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Neutrophil extracellular trap (NET) formation represents a unique effector function of neutrophils (PMN). The mechanism of NET release in response to bacteria is largely unknown. We studied the process by which Pseudomonas aeruginosa, an opportunistic pathogen, interacts with primary PMNs, and found that flagellar swimming motility of the bacterium is essential for inducing NET extrusion. Cystic fibrosis (CF) lung disease is associated with P. aeruginosa infection and PMN-dominated inflammation. Although NETs are abundant in CF airways, the main factors triggering NET release in CF remain unclear. Our study implicates that motile P. aeruginosa is a strong NET-inducer in CF. In early stages of CF lung disease flagellated, motile isolates of P. aeruginosa are characteristic and their interactions with PMNs could lead to NET formation. In chronic CF, P. aeruginosa down-regulates its flagellum expression to avoid recognition by the immune system and forms biofilms. Flagellated bacteria, however, are released from biofilms and could interact with PMNs to form NETs. Although flagellated forms likely represent only a small fraction of the total P. aeruginosa load in chronic CF, NET release induced by them could have a significant impact on inflammation and lung function since flagellated forms trigger the most robust response of the immune system including PMNs.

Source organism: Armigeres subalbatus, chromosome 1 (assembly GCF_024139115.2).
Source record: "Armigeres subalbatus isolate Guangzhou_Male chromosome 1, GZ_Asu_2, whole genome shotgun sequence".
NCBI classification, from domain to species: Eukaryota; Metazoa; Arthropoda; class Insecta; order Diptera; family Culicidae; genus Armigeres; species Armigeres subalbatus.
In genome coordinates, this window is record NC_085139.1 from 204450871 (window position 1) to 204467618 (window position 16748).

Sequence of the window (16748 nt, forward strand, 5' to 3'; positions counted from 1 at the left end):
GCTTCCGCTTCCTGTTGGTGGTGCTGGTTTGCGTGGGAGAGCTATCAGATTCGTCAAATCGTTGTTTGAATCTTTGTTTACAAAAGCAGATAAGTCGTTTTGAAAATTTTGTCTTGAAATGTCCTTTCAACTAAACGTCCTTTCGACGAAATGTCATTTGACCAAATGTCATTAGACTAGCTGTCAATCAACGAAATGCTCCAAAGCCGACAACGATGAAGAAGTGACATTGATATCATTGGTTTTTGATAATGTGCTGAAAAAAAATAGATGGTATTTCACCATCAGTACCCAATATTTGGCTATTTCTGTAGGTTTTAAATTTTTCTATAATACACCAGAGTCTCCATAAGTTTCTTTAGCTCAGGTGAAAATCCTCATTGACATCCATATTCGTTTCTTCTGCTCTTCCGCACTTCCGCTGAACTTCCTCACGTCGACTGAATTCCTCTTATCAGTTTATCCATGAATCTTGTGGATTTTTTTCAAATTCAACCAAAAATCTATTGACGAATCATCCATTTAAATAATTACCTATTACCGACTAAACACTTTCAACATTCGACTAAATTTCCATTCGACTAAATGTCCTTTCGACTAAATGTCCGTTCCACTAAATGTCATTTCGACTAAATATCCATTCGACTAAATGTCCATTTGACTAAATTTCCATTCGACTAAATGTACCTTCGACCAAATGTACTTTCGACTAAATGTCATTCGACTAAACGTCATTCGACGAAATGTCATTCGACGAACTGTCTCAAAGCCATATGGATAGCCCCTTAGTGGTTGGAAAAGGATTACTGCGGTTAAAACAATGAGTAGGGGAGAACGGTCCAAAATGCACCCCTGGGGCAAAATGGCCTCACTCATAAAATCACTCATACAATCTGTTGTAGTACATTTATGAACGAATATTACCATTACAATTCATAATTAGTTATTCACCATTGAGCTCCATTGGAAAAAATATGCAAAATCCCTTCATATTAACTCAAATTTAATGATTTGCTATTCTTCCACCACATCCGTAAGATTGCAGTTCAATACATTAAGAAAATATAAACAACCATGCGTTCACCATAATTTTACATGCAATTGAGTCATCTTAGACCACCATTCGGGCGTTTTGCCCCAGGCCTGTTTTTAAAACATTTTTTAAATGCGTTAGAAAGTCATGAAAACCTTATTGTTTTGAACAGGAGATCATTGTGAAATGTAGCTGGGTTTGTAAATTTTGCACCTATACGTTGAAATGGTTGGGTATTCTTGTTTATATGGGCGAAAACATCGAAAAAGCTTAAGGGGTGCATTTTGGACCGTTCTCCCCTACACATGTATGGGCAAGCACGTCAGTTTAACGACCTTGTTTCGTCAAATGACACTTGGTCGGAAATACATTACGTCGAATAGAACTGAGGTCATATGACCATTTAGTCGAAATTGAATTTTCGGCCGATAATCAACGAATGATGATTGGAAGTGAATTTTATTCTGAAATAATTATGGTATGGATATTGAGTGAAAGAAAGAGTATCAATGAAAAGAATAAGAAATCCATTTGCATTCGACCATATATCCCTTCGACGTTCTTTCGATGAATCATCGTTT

Overall, we speculate that NET formation driven by motile P. aeruginosa could be a novel, significant contributor to pathogenesis at both, early and late stages of CF lung disease.
CF airways contain large numbers of PMNs. CF sputum PMN counts, levels of extracellular DNA, myeloperoxidase and human neutrophil elastase all correlate with CF lung disease severity.1-6 PMNs are the clinically most important leukocyte in chronic CF airways and PMN-mediated inflammation contributes to lung disease. Extracellular DNA is derived from the host,7 mainly PMNs.5,7,8 Although PMNs were thought to die by necrosis in CF airways, recently other mechanisms have been proposed. NET formation provides an attractive alternative explanation since PMNs simultaneously release lung-damaging extracellular DNA and primary granule components by forming NETs, and NETs are abundant in the airways of adult CF patients. We and others reported robust NET release from human PMNs induced by laboratory strains and CF clinical isolates of P. aeruginosa.9-14 Since NETs could mediate the release of lung-damaging PMN cargo but could also be important in fighting pathogens, their exact, potentially complex, role in CF airway disease remains to be elucidated (Fig. 1).
In our current study, we found that early exponential growth phase cultures of P. aeruginosa elicited the most robust NET release and presence of a functional flagellum was essential for this process.14 Immotile bacterial mutants without flagellum or with nonfunctional flagellum are weak NET-inducers.14 Forced contact of immotile P. aeruginosa with PMNs restored their ability to trigger maximal NET extrusion.14 P. aeruginosa flagellin alone was unable to induce NET release.14 In a genetic complementation study we found that both, motAB and motCD loci of P. aeruginosa flagellar motor genes are needed for maximal NET induction in human PMNs.14 Thus, we identified flagellar swimming motility as a novel microbial factor crucial to PMN activation and NET formation.